How Scientists See the World

By Sean Carroll | June 11, 2010 8:04 am

I linked to this on Twitter, where people enjoyed it. Don’t want folks who are still stuck in 2008 and only reading the blog to miss out. Abstruse Goose, click for legible original:

"poor bastards"

Tom Whyntie points out that the rabbit should really be more spherical.

  • Simplicio

    Alright, I got most of it, but what’s the matrix pointing towards the plant. Quantum superposition of something?

  • Sili

    Don’t be silly. If it were, it’d be a cow.

  • Rhys

    I think the alt-text is too negative! Those educated in science are lucky enough to be able to appreciate both pictures…

  • Oded

    Simplicio, fractal I think

  • BenJ

    Looks like a matrix version of f=ma (the added terms would simply be additional forces)

  • http://uhhhhidk Not A Scientest


  • Tom

    I am also confused about the matrix by the fern.

  • Marcus

    It’s funny because there’s more than a little truth to it. Personally, I find the world all the more beautiful for it.

  • Stefan

    The matrix could be some 2D map which produces a self-similar orbit similar to a fern?

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  • Jonathan

    Nice, but I can’t help but feel the biologists and geologists are being left out here…

  • rillian

    The matrices by the fern are an iterated function system, a type of fractal famous for modelling fern-like geometry, among other things. One can find the same coefficients quoted in the wikipedia article.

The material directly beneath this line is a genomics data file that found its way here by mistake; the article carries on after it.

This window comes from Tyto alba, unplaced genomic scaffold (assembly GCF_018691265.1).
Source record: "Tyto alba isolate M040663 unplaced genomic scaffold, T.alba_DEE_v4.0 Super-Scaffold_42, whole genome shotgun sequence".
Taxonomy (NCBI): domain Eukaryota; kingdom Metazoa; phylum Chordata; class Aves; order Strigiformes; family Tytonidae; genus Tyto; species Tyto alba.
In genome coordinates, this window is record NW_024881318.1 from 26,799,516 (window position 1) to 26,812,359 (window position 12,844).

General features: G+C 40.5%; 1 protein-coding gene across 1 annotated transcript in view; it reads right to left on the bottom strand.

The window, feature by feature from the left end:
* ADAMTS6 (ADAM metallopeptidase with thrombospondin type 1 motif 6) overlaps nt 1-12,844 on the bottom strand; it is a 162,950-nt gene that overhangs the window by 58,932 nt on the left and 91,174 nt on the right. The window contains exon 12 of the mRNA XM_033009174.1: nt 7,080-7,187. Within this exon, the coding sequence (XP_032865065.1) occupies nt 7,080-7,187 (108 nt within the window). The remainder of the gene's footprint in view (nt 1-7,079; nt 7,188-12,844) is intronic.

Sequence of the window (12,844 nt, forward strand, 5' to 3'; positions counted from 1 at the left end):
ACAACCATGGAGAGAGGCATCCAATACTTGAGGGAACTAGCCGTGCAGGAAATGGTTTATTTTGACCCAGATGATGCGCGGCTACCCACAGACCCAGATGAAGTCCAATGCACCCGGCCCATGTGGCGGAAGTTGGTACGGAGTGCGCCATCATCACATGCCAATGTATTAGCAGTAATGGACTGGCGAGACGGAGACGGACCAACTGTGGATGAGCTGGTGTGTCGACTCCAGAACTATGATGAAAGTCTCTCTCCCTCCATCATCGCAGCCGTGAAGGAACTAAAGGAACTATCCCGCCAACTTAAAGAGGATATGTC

I thought spectral synthesis of the hills was funnier. Leaving out the geologists indeed!

  • erik

    I got where most of the stuff is related to, but I’m not quite sure where the schroedinger equation is applied.

  • Oded

    erik – everywhere of course! :)

  • iayork

    I’m not quite sure where the schroedinger equation is applied.

    If you did, the cat would have to kill you.

  • lylebot

    Scientists see the world as a bunch of simplified (to varying degrees) models of independent components with little to no interactions between them? Hmmmm….

  • Karthik

    It looks like the matrix by the fern is a recipe for self-similarity.

  • Mr. Owl

    It’s funny ’cause it’s true!

  • onymous
  • Tevong

    is the mistake in schrodinger’s equation deliberately designed to bait people that can’t help pointing those kind of things out :P

  • spyder

    Reiterating Jonathan at #10: would it have been too much to include some protein synthesis from DNA/RNA sequencing??

  • dan

    @15: Well, you could have “the way string theorists view the world” and just erase all that stuff and put a loop :P

  • gregorylent

    this is a serious topic … seeing parts, and feeling apart from, hugely damaging in the long run

  • Daniel

    Abstruse Goose is God.

  • Nick Tacik

    False. I only see Maxwell’s equations in covariant form.

  • FractalMan

    Ferns have fractal pattern leaves..

  • Dr. Goulu

    I didn’t knew some people could see the world without the formulas….

  • Low Math, Meekly Interacting